“Strangely, it wasn’t stressful. I accepted it. There was no energy left to fight. Everything slowly switched off in my body. I closed my eyes and thought of leaving. Moments later, I felt myself floating above my own body like an angel. I saw myself in bed and thought: ‘am I dead?’”

I am stronger than Covid
The following morning, Britt woke up. Fully conscious, but unaware of the journey she had taken that night. “I felt like a frail old woman. Dependent on others because I couldn’t do anything on my own. Walking was impossible, talking was sporadic, and I even barely managed to eat and drink. But I knew I had to get out of bed. Otherwise, I would be going backwards even faster. I embraced the motto that I kept repeating like a record player: ‘I am stronger than Covid, I am stronger than Covid’.

Fuelled by those thoughts, I literally took the first steps in my new life. It gave me the strength to take one more step every day. I set a goal of eventually being able to run for 10 minutes again. Because if a fire were to break out, I would need to be able to escape. If there was something wrong with my child, I would have to take action. I have to be able to run.”

“The GP told me I would be my old self within three months. That prospect was like a slap in the face, being a single mother with an infant son. On top of that, being self-employed that was a no-go for me. When you’re your own boss, you aren’t given the tools to return to society after an illness. Nobody takes over your work in a one-woman business. Your body isn’t only your engine, you are also the engine for your business.”

‘When I came out into the world again after a long time, I thought to myself: ‘What is it that you’re all doing? You’re running. Racing through the day. ’

Disrupting the culture of performance
Those three months eventually turned into 15. In 2022, Britt moved on with life as a photographer. But because of long Covid, she has developed a different outlook on life. She no longer wanted the pressure of always having to perform everywhere.

Britt: “When I came out into the world again after a long time, I thought to myself: What is it that you’re all doing? You’re running. Racing through the day. Think about yourselves. You are subordinating your body to pressure from others. But that body is your own. It belongs to no one else. Take a moment’s rest if you are tired. Listen to the signals. If we all did that, it would be a leap forward for our health. And it would take enormous pressure off our healthcare system. This system aims to combat the pain we impose on ourselves. We are given pills and bandages. Medication to get us through. But what if the healthcare system focused on prevention. On leading a different lifestyle, one focused on care and paying attention to our bodies? Then none of that necessarily has to happen at all.”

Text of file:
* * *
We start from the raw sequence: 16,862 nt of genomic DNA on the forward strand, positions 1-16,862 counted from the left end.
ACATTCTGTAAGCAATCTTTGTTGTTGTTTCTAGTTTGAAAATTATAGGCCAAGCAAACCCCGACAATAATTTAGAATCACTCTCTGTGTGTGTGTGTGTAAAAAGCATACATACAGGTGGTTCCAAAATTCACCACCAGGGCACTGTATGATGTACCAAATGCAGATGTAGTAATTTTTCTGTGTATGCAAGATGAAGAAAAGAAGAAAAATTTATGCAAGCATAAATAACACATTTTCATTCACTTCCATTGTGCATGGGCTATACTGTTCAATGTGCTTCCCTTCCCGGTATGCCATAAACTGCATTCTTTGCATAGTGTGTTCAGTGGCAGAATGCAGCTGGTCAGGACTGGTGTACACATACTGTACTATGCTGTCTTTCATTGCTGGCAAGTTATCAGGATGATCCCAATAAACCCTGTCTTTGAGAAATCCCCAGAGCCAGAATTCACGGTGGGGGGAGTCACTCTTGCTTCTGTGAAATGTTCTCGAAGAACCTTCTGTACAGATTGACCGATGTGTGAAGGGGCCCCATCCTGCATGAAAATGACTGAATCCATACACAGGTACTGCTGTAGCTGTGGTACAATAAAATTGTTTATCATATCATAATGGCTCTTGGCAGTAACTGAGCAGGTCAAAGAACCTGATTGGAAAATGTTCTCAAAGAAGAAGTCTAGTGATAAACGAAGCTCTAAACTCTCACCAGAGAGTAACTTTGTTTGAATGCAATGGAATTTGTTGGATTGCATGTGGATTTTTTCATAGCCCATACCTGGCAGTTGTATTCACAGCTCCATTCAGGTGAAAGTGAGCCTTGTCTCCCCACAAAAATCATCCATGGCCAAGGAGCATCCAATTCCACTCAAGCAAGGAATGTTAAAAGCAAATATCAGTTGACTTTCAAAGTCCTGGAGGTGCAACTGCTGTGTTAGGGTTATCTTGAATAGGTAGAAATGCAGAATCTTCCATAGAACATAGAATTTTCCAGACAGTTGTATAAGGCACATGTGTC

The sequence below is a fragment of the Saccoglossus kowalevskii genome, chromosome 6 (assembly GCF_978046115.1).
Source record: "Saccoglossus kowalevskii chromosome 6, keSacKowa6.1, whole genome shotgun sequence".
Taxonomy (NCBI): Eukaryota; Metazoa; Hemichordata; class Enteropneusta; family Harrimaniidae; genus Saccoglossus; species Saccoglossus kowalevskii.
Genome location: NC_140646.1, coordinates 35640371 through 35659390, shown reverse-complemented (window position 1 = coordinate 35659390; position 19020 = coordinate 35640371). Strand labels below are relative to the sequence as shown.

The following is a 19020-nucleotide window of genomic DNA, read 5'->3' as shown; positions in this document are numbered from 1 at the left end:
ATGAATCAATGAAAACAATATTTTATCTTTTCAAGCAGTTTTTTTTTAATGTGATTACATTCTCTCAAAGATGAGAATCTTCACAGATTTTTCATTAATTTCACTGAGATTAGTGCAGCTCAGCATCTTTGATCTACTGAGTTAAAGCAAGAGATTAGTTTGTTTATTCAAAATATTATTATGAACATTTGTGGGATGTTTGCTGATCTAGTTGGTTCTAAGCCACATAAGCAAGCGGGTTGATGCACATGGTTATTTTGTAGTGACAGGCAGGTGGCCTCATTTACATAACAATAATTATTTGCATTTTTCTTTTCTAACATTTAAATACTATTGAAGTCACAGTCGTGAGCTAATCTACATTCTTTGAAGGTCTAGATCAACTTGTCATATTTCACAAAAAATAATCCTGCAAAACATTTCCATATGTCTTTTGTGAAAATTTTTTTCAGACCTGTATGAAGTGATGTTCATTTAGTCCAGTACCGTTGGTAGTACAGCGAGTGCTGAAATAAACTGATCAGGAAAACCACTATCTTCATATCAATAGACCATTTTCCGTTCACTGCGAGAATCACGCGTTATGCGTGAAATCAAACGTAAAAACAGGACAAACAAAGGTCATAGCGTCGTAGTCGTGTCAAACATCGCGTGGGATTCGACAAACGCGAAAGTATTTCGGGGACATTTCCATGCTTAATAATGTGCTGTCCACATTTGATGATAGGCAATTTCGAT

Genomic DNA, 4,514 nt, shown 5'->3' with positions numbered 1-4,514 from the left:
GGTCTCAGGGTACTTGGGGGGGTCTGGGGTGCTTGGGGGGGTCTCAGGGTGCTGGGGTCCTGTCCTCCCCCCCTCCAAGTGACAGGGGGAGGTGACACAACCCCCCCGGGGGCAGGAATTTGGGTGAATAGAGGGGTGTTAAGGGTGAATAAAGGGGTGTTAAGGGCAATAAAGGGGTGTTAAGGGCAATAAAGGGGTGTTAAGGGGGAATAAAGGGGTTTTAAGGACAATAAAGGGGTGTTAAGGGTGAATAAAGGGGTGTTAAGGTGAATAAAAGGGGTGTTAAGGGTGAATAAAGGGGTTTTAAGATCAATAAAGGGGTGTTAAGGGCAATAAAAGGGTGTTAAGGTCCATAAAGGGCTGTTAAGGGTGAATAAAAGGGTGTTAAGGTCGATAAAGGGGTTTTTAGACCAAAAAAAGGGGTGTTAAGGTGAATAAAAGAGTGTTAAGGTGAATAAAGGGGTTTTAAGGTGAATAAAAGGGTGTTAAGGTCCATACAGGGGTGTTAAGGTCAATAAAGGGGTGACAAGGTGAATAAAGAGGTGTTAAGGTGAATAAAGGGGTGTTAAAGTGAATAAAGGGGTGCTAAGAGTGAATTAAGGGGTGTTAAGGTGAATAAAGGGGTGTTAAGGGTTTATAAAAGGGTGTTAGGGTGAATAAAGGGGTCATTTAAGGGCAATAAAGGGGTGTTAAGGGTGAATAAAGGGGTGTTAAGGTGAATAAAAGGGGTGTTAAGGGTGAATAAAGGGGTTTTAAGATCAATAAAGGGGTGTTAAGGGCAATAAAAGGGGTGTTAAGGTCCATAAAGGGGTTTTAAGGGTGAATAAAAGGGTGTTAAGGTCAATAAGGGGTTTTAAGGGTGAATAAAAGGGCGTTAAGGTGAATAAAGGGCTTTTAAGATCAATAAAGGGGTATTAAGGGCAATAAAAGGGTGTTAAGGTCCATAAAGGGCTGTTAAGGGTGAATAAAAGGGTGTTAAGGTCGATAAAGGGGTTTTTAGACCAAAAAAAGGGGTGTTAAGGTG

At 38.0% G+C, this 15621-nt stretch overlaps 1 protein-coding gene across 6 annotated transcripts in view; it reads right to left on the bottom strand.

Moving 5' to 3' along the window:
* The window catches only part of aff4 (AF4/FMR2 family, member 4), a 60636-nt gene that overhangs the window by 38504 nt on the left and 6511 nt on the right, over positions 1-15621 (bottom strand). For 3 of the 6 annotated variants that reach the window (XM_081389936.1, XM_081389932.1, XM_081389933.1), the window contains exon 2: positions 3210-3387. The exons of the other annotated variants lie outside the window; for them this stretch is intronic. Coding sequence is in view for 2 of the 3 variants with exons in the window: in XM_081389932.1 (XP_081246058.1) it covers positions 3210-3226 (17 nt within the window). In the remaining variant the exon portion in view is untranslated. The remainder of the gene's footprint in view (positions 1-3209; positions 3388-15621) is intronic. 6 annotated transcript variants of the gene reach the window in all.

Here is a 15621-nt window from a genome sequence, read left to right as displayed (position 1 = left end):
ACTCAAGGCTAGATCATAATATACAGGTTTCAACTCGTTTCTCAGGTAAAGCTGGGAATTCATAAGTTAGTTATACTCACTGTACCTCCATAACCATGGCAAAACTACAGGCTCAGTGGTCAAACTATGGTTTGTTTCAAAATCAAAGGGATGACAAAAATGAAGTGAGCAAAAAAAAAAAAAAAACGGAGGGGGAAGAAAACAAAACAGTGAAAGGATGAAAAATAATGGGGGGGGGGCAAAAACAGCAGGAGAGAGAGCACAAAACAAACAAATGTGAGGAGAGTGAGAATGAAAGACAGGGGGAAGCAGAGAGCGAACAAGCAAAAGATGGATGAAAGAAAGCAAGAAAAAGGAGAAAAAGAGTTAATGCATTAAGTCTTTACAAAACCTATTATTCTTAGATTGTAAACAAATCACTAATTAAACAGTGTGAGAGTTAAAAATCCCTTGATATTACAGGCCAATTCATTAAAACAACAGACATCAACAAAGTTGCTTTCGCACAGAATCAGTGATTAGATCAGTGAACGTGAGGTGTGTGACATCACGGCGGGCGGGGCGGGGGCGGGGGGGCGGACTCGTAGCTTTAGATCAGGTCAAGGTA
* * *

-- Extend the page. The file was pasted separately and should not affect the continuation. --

Back in business with ‘Being – a journey within’
“Through my personal experiences, I have seen that things can be done differently. That we need to unwind and pay more attention to ourselves. That we might nurture rather than neglect our organs. And that we scrutinise the current healthcare system. Going through the illness inspired me to create the project Being – a journey within. My work can be seen during DDW, as part of the Embassy of Health at Strijp-S. I hope to use my images to make people more aware of how we go about life. How we put our bodies at the service of our ambitions, but shouldn’t our life patterns serve our bodies instead? In the service of the one source of strength that is always there for you? Until the time it fails us…”

More information on the series Being – a journey within, can be found here. Twenty percent of the proceeds from the sale of these photos will go to a number of Dutch foundations that invest in researching long Covid, such as the Long Covid Foundation, the Kidney Foundation, the Heart Foundation, the Stomach Liver Intestine Foundation and the Brain Foundation.